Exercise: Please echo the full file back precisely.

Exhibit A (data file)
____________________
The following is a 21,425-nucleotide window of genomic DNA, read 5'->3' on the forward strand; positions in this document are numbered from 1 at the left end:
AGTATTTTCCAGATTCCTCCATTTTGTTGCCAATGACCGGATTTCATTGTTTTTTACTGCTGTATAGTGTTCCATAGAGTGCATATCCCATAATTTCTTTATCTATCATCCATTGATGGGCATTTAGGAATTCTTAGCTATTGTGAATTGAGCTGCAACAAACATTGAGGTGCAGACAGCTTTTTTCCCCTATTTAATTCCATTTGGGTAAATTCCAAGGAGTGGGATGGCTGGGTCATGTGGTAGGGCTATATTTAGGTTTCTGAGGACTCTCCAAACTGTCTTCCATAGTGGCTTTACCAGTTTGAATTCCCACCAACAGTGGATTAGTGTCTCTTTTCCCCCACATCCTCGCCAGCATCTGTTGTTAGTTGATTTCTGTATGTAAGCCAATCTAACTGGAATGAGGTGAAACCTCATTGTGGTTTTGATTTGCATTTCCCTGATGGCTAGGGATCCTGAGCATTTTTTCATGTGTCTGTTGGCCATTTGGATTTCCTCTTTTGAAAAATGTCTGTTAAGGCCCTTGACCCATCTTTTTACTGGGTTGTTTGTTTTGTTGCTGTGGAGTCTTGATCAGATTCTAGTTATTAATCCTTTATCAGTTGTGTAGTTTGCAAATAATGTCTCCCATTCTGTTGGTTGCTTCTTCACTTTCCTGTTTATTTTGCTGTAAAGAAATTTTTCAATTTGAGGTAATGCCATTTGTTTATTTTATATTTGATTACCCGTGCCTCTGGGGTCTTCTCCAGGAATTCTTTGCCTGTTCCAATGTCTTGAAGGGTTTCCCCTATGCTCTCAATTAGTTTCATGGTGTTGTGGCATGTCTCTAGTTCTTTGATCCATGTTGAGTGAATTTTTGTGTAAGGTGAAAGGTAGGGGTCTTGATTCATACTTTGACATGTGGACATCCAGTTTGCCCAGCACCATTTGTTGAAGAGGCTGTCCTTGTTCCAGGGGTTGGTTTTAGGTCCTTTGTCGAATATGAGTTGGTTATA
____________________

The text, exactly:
The following is a 21,425-nucleotide window of genomic DNA, read 5'->3' on the forward strand; positions in this document are numbered from 1 at the left end:
AGTATTTTCCAGATTCCTCCATTTTGTTGCCAATGACCGGATTTCATTGTTTTTTACTGCTGTATAGTGTTCCATAGAGTGCATATCCCATAATTTCTTTATCTATCATCCATTGATGGGCATTTAGGAATTCTTAGCTATTGTGAATTGAGCTGCAACAAACATTGAGGTGCAGACAGCTTTTTTCCCCTATTTAATTCCATTTGGGTAAATTCCAAGGAGTGGGATGGCTGGGTCATGTGGTAGGGCTATATTTAGGTTTCTGAGGACTCTCCAAACTGTCTTCCATAGTGGCTTTACCAGTTTGAATTCCCACCAACAGTGGATTAGTGTCTCTTTTCCCCCACATCCTCGCCAGCATCTGTTGTTAGTTGATTTCTGTATGTAAGCCAATCTAACTGGAATGAGGTGAAACCTCATTGTGGTTTTGATTTGCATTTCCCTGATGGCTAGGGATCCTGAGCATTTTTTCATGTGTCTGTTGGCCATTTGGATTTCCTCTTTTGAAAAATGTCTGTTAAGGCCCTTGACCCATCTTTTTACTGGGTTGTTTGTTTTGTTGCTGTGGAGTCTTGATCAGATTCTAGTTATTAATCCTTTATCAGTTGTGTAGTTTGCAAATAATGTCTCCCATTCTGTTGGTTGCTTCTTCACTTTCCTGTTTATTTTGCTGTAAAGAAATTTTTCAATTTGAGGTAATGCCATTTGTTTATTTTATATTTGATTACCCGTGCCTCTGGGGTCTTCTCCAGGAATTCTTTGCCTGTTCCAATGTCTTGAAGGGTTTCCCCTATGCTCTCAATTAGTTTCATGGTGTTGTGGCATGTCTCTAGTTCTTTGATCCATGTTGAGTGAATTTTTGTGTAAGGTGAAAGGTAGGGGTCTTGATTCATACTTTGACATGTGGACATCCAGTTTGCCCAGCACCATTTGTTGAAGAGGCTGTCCTTGTTCCAGGGGTTGGTTTTAGGTCCTTTGTCGAATATGAGTTGGTTATA